Substance abusers with learning disabilities less likely to receive or remain in treatment


We have posted previously about substance abuse in people with learning disabilities. A study in the Netherlands found estimates of the occurrence of substance use varied greatly, but that alcohol was reported to be used most often, even though this was at lower rates than reported in the general population. We also identified a study in a learning disability forensic service which found nearly half of patients in their sample had co-morbid harmful use or dependence with alcohol and cannabis being commonest drugs being used.

The authors of this U.S. review  suggest that people with learning disabilities in the U.S. “suffer disproportionately from substance use problems, largely because of a lack of empirical evidence to inform prevention and treatment efforts for them.”

The literature search identified 37 peer-reviewed texts across multiple disciplines,

They found that prevalence of substance use appears low among people with learning disabilities, but that the risk of substance abuse is comparatively high among substance users. They also identified a number of gaps in the research, for example the lack of studies identifying risks and outcomes for individuals with borderline and mild learning disabilities and for those with co-occurring mental illness.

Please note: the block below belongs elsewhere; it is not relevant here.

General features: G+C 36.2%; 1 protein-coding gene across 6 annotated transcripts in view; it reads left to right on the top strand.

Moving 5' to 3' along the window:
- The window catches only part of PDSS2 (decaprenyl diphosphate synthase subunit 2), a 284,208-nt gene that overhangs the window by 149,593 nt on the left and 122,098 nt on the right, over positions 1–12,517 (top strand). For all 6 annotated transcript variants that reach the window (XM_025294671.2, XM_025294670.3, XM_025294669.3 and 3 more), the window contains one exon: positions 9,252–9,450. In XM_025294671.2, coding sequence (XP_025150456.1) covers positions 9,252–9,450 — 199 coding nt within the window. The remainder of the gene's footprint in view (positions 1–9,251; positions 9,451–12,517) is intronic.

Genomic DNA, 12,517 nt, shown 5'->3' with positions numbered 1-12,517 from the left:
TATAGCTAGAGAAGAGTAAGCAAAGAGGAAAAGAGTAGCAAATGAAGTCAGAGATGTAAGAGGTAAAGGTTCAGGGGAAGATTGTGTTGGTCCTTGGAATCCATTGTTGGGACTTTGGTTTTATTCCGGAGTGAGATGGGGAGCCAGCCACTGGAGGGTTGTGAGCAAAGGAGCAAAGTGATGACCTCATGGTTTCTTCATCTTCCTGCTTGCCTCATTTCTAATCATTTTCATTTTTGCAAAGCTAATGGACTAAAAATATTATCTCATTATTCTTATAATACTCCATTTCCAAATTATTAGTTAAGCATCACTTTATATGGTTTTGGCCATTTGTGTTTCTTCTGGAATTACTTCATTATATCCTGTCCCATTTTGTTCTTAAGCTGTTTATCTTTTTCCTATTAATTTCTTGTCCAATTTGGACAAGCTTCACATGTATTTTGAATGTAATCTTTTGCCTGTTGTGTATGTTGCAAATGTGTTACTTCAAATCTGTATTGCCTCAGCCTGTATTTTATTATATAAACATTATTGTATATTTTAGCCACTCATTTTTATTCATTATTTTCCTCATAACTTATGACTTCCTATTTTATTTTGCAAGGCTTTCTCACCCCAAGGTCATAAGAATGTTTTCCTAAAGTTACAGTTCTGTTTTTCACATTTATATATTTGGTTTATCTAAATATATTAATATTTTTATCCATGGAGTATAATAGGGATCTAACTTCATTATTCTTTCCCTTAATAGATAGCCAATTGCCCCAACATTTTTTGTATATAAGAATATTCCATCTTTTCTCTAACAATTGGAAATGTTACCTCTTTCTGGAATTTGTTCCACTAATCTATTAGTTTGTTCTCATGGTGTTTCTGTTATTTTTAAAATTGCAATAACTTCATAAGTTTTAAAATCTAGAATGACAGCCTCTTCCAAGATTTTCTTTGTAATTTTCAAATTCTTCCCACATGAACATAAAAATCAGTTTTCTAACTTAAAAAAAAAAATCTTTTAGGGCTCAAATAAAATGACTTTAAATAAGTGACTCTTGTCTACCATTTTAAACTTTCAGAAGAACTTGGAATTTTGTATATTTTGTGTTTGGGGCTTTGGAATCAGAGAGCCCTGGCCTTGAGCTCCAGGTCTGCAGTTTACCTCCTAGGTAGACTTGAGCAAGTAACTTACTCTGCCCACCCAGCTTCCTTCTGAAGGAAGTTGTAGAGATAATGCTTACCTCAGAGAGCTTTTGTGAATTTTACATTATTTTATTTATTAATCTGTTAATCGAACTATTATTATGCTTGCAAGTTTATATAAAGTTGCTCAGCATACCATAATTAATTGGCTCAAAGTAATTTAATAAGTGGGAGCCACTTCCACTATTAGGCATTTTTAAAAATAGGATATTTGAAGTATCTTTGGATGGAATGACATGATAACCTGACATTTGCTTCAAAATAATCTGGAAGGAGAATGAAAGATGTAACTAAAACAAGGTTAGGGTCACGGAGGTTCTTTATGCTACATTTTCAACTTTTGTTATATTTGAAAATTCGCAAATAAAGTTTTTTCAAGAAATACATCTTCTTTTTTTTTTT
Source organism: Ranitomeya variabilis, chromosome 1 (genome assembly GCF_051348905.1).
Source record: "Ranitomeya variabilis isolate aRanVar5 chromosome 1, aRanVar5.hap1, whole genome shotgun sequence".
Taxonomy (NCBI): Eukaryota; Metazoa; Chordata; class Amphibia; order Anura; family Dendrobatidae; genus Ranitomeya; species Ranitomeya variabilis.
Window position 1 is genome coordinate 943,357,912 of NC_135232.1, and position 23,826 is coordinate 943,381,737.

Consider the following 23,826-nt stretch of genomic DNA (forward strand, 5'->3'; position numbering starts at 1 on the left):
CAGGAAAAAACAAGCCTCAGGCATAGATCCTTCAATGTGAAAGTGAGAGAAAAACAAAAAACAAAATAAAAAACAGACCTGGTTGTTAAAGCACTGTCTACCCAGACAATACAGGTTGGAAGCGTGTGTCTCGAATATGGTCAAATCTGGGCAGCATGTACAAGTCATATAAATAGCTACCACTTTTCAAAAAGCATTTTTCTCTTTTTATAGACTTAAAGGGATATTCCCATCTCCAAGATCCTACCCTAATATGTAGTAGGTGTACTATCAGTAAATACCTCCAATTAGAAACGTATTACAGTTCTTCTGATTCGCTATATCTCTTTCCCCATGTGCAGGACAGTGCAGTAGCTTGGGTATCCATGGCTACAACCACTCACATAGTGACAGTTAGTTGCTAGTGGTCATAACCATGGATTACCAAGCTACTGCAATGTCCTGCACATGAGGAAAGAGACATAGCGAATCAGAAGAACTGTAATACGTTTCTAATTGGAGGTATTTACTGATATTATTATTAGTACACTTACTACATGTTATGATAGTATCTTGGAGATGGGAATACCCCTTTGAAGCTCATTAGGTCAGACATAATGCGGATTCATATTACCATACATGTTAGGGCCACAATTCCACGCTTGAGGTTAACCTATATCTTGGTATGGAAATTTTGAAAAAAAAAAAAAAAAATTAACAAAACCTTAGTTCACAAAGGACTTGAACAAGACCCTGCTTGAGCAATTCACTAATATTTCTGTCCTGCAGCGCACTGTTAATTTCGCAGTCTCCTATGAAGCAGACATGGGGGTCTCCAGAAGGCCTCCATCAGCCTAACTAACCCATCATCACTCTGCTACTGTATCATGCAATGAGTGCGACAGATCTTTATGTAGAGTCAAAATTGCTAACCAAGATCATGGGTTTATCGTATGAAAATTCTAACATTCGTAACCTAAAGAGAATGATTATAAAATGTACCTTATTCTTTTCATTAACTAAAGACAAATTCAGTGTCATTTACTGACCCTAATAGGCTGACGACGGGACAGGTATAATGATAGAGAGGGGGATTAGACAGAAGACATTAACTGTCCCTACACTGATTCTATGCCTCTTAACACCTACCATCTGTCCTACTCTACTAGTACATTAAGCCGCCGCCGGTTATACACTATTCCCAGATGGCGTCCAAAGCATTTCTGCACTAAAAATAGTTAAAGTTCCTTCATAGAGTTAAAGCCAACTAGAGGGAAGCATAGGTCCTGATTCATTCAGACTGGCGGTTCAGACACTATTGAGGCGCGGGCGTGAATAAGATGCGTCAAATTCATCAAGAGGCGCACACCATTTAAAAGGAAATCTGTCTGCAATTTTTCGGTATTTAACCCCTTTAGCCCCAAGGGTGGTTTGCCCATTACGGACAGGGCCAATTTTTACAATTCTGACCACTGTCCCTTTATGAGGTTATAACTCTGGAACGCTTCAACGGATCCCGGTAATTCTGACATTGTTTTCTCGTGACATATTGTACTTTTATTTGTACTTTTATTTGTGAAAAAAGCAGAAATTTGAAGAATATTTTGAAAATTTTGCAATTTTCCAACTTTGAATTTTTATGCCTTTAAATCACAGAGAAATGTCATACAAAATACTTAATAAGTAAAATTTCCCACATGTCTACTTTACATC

They conclude that substance abusers with learning disabilities are less likely to receive treatment or remain in treatment than those with disabilities and that more research is needed to come to a better understanding of the prevalence of substance use problems and to develop prevention strategies, and treatment approaches that can meet the needs of this group.

Substance abuse among individuals with intellectual disabilities, Carroll Chapman S & Wu L in Research in Developmental Disabilities, 33,4, 1147-1156

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John Northfield

After qualifying as a social worker, John worked in community learning disability teams before getting involved in a number of long-stay hospital closure programmes, working to develop individual plans for people moving into their own homes. He worked for BILD, helping to develop the Quality Network and was editorial lead for the NHS electronic library learning disabilities specialist collection. This led him to found the Learning Disabilities Elf site with Andre Tomlin as a way of making the evidence accessible to practitioners in health and social care. Most recently he has worked as part of Mencap's national quality team and also been involved in a number of national website developments, including the General Medical Council's learning disabilities site.

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